Thornborough Henges

The Thornborough Henges are an unusual ancient monument complex that includes the three aligned henges that give the site its name. The complex is located near the village of Thornborough, close to the town of Masham in North Yorkshire, England. The complex includes many large ancient structures including a cursus, henges, burial grounds and settlements. They are thought to have been part of a Neolithic and Bronze Age 'ritual landscape' comparable to Salisbury Plain and date from between 3500 and 2500 BC. This monument complex has been called 'The Stonehenge of the North'. Historic England considers its landscape comparable in ceremonial importance to better known sites such as Stonehenge, Avebury, and Orkney.[1]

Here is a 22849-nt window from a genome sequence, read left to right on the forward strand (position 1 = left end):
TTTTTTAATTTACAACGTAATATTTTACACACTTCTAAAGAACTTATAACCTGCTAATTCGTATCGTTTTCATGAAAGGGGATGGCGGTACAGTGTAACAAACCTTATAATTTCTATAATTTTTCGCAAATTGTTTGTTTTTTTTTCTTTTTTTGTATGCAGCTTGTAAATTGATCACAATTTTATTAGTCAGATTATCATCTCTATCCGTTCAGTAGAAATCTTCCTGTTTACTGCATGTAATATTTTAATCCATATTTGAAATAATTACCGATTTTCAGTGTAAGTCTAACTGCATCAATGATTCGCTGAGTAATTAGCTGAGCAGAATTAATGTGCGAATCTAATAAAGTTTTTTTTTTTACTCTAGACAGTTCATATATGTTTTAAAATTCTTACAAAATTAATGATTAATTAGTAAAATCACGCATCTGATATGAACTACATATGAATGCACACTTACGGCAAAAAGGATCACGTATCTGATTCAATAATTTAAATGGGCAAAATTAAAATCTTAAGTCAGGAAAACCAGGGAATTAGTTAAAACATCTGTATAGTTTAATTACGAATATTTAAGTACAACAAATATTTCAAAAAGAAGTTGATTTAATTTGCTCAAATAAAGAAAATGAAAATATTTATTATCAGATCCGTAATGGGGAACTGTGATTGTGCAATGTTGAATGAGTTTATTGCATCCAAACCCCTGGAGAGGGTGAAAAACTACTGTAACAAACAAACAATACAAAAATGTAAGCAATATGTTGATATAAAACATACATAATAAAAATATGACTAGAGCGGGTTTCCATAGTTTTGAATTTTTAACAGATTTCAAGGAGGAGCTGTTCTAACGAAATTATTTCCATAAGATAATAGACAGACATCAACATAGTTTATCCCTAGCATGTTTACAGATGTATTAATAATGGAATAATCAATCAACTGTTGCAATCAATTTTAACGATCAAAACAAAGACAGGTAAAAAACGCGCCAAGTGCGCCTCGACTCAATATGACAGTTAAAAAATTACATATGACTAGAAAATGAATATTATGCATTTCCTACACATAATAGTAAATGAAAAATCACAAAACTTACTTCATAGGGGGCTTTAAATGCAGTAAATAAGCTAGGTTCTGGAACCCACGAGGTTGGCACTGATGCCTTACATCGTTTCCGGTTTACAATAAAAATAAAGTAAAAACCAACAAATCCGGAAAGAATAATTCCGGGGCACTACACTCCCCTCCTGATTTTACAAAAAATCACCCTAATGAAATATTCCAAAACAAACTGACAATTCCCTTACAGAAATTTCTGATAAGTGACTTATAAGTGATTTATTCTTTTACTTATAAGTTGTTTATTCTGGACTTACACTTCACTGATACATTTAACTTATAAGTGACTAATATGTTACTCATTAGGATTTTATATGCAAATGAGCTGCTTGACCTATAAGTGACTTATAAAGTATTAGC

In recent decades, there has been public concern about the impact on the ritual landscape of quarrying by Tarmac.

Thornborough Henge
The three henges of the Thornborough Henges complex

Cursus

The cursus is the oldest and largest ancient monument at Thornborough. It is almost a mile in extent and runs from Thornborough Village, under the (later) central henge and terminates close to the River Ure in a broadly east/west alignment.

Cursuses are perhaps the most enigmatic of ancient monuments. They typically comprise two parallel ditches, the larger of which can be a mile or more in extent, cut to create a "cigar shaped" enclosure. Typically, burial mounds and mortuary enclosures are found alongside cursus monuments indicating that they probably had a ceremonial function.

Henges

The three henges are almost identical in size and composition, each having a diameter of approximately 240 metres and two large entrances situated directly opposite each other. The henges are located around 550 m apart on an approximate northwest-southeast alignment, although there is a curious 'dogleg' in the layout. Altogether, the monument extends for more than a mile.